5. The learned D.R., on the other hand, opposed the contentions raised by the learned A.R. on the ground that the genuineness and identity of the person who gifted the money is not adequately established and moreover the assessee is not in blood relation of the donor. Therefore the order of the CIT(A) should be reversed and the appeal of the revenue should be allowed.

6. We have heard the rival contentions and perused the material on record including the decisions cited by the learned A.R. After perusal of the various case laws cited by the learned A.R. we find that the issue of gift of Indian Millennium Deposit certificate is not taxable in the hands of the assessee who received the same upon gift and also under the terms and conditions as stipulated in the Indian Millennium Deposit Certificate. It was provided that the said certificates can be gifted by NIR/banks only once to any person resident in India but the IMD bonds will be passed on to the donee including the gift for premature encashment. However, non resident only will be entitled to transfer the said IMD certificates. In the case of Shri Sarad Kumar Babulal Jain vs. Income Tax Officer the Coordinate Bench has held as under: –

“7. In the instant case, the assessee has received “IMD Bonds”. There cannot be any doubt that “IMD bonds” falls in the category of “Securities”. Hence the receipt of securities without adequate consideration, i.e. Gifts in kind, is subjected to tax, only if it is received only on or after 1.10.2009. In the instant case, the impugned IMD amount has been received by the assessee prior to 1.10.2009. Hence, the provisions of section 56(2)(v), which was invoked by Ld. CIT is not applicable to the impugned transaction. We notice that similar view has been expressed by Mumbai Bench of ITAT in the case of Anuj Agarwal, supra. Hence, the directions issued by Ld. CIT to tax the receipt of IMD Bonds u/s 56(2)(v) of the Act in the instant case do not have legal sanctity and accordingly the said direction is liable to be set aside. Accordingly, we set aside the impugned order of the Ld. CIT on this issue.”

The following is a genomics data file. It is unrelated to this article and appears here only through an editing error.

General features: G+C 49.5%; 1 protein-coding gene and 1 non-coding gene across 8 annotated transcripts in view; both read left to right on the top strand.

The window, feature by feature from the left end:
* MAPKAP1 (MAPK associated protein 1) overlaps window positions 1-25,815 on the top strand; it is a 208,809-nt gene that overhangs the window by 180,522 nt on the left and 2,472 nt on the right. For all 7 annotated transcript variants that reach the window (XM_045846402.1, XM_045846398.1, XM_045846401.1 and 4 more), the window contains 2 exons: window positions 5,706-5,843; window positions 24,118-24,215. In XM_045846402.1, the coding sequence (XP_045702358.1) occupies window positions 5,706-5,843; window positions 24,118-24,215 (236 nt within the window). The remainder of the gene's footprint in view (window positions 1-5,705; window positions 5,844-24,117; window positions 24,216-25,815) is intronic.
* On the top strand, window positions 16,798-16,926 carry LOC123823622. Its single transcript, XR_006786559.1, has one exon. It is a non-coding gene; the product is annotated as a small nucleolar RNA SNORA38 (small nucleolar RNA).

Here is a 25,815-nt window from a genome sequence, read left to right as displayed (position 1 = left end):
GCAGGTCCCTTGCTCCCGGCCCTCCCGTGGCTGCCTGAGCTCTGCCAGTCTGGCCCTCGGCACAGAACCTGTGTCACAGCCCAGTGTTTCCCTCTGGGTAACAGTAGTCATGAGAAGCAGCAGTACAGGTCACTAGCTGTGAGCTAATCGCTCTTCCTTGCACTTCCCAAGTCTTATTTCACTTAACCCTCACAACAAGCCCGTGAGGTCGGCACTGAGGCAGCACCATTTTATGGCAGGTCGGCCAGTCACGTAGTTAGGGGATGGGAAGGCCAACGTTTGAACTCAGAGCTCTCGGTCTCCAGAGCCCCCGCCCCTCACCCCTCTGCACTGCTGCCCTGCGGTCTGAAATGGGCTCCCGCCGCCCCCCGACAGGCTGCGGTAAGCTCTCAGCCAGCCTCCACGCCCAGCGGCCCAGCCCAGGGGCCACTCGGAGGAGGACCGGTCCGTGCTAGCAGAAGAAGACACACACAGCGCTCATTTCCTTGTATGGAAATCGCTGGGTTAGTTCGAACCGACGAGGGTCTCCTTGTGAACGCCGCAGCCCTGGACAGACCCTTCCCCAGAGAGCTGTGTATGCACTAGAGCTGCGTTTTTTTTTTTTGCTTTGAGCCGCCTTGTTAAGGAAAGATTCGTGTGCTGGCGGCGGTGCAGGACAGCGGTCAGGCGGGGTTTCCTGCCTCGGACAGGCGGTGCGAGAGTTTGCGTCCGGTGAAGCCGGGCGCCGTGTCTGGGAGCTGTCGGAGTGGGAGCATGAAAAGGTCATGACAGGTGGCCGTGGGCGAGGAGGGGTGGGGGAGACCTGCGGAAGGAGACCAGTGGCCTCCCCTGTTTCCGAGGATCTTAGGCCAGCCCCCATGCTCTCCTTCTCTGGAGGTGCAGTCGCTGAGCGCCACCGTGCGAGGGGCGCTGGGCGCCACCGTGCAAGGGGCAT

7. Further we also perused various decisions relied upon by the assessee and find that the IMD bonds falls under the category of securities and therefore it does not fall within the meaning of any some of money. We, therefore, after considering the facts of the case of the assessee’s case in the light of the various decisions as cited supra come to the conclusion that the order passed by the CIT(A) is quite reasoned and therefore we do not find any reason to deviate from the same as it has elaborately discussed various case laws and the factual aspect of the matter and the conclusion of the ld CIT(A) appears to be correct. Accordingly we dismiss the appeal of the Revenue.

8. In the result, the appeal filed by the Revenue is dismissed.

Order pronounced in the open court on 12th October, 2018.